Federal Circuit Raises the Bar for Proving Willful Infringement, and Provides for Protection of Trial Counsel Communications and Work Product From Discovery -- Great News for Accused Infringers
The threat of treble damages against defendants based on allegations of willful infringement has been reduced. Based on the recent unanimous en banc decision of the Federal Circuit, only objectively reckless behavior by a defendant may warrant a finding of willful infringement. Additionally, the Court held that the scope of waiver of privilege resulting from an 'opinion of counsel' defense against willfulness charges does not ordinarily extend to trial counsel, which should provide further assurance to defendants that typically segregate opinion and trial counsel. In re Seagate, No. M830 (Fed. Cir., Aug. 20, 2007).
With respect to the standard for willful infringement as a predicate for awarding enhanced damages and attorneys' fees, as set out in Underwater Devices Inc. v. Morrison-Knudson Co., 717 F.2d F.2d 1380, 1389-90 (Fed. Cir. 1983), the court held that the previous "standard fails to comport with the general understanding of willfulness in the civil context, . . . allow[ing] for punitive damages in a manner inconsistent with Supreme Court precedent." In overruling Underwater Devices, the court held that the new standard requires at the least a showing of "objective recklessness," which involves proof by "clear and convincing evidence that the infringer acted despite an objectively high likelihood that its actions constituted infringement of a valid patent." There must also be a showing that the infringer knew or should have known of the objectively-defined risk. The court expressly abandoned the 'affirmative duty of due care' that has historically been created by notice of infringement.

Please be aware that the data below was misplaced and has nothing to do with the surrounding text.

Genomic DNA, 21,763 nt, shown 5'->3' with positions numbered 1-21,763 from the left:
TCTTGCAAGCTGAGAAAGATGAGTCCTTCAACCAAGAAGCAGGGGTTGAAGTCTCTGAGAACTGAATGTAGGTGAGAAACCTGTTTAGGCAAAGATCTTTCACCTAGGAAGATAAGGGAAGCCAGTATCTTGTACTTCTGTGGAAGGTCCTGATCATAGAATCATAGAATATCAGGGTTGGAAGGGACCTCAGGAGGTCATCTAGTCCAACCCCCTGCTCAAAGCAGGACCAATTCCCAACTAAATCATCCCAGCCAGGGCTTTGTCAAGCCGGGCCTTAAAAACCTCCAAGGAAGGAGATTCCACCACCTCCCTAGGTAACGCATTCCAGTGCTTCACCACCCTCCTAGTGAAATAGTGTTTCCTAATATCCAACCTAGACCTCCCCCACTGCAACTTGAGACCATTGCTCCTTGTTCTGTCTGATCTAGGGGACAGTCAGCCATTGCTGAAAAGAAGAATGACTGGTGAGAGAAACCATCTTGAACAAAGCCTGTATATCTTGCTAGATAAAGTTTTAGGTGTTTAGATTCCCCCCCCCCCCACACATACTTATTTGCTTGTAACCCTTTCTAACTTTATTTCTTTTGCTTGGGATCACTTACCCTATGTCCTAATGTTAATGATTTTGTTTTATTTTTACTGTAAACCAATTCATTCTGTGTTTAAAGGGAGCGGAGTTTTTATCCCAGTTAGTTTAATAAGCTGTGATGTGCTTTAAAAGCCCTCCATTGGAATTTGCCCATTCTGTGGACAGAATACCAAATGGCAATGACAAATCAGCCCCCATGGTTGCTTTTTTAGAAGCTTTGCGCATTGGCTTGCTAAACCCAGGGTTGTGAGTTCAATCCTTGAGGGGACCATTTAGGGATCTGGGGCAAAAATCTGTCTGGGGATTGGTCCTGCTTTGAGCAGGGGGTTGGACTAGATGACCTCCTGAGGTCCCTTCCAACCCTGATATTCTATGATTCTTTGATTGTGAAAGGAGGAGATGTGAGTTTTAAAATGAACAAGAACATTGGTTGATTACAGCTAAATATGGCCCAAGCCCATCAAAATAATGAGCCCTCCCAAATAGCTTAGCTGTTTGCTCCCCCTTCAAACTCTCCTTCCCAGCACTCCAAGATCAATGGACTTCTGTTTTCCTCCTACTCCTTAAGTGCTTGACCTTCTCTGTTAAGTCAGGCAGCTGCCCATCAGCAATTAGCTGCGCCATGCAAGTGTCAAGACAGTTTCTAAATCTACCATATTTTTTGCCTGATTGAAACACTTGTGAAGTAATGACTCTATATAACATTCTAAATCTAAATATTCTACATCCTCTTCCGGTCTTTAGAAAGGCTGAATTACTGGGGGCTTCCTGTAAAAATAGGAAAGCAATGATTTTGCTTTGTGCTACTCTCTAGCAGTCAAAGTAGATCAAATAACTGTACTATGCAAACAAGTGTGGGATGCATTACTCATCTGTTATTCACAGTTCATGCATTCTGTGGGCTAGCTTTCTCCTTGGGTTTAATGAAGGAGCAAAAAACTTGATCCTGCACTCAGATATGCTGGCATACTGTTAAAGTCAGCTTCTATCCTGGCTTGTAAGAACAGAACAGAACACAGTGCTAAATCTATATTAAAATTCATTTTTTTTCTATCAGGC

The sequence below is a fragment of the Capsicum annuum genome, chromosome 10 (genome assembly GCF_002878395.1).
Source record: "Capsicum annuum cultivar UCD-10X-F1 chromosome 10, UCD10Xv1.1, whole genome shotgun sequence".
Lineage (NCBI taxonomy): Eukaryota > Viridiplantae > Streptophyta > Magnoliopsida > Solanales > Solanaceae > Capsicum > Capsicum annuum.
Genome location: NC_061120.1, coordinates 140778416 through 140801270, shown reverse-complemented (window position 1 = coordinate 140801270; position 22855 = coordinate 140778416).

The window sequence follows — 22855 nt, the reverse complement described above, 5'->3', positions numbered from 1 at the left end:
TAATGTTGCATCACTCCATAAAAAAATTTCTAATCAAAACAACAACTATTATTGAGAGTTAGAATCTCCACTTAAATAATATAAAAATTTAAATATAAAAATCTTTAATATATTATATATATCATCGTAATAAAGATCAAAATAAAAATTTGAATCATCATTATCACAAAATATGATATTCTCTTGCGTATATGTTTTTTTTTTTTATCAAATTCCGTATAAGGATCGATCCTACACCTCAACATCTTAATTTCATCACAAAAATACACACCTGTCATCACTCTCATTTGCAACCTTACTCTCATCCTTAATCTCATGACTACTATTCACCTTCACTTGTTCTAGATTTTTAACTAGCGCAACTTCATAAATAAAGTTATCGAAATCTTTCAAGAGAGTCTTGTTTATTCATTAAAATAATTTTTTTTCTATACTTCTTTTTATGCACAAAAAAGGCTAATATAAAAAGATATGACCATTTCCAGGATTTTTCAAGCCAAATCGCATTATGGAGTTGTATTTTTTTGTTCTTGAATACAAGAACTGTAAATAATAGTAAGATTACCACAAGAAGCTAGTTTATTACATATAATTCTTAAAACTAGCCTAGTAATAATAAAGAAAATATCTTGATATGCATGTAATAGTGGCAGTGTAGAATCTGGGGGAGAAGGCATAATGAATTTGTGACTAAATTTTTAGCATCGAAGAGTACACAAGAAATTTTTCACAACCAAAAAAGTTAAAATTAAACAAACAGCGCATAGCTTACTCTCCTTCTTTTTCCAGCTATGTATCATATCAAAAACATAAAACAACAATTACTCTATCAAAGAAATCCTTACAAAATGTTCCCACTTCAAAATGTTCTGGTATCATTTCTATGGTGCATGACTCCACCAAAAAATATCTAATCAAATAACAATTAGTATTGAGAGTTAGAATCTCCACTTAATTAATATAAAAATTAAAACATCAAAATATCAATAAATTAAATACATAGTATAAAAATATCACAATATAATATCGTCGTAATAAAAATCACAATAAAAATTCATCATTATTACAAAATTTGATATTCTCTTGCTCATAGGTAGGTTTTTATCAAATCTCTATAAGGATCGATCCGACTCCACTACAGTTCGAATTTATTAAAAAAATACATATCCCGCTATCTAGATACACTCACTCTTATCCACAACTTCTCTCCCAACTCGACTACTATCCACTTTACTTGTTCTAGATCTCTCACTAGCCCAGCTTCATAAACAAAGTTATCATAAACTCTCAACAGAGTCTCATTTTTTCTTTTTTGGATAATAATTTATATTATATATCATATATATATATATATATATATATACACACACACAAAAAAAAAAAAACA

In holding that the scope of waiver of privilege resulting from an opinion of counsel defense does not ordinarily extend to trial counsel, the Federal Circuit reasoned that while opinion counsel "serves to provide an objective assessment" in the course of making business decisions, "trial counsel focuses on litigation strategy" and that such a fundamental difference would not present the classic "sword and shield" concerns that arise when privilege is being asserted selectively. The court did, however, indicate that "trial courts remain free to exercise their discretion" when "unique circumstances . . . such as if a party or counsel engages in chicanery" present themselves.
As a result, proving willfulness may now become more difficult, not only because the intent standard has been raised, but because the scope of waiver will now clearly be limited. By increasing the burden for showing willfulness, the Federal Circuit has also made it more challenging to obtain enhanced damages and fees even when infringement is shown.
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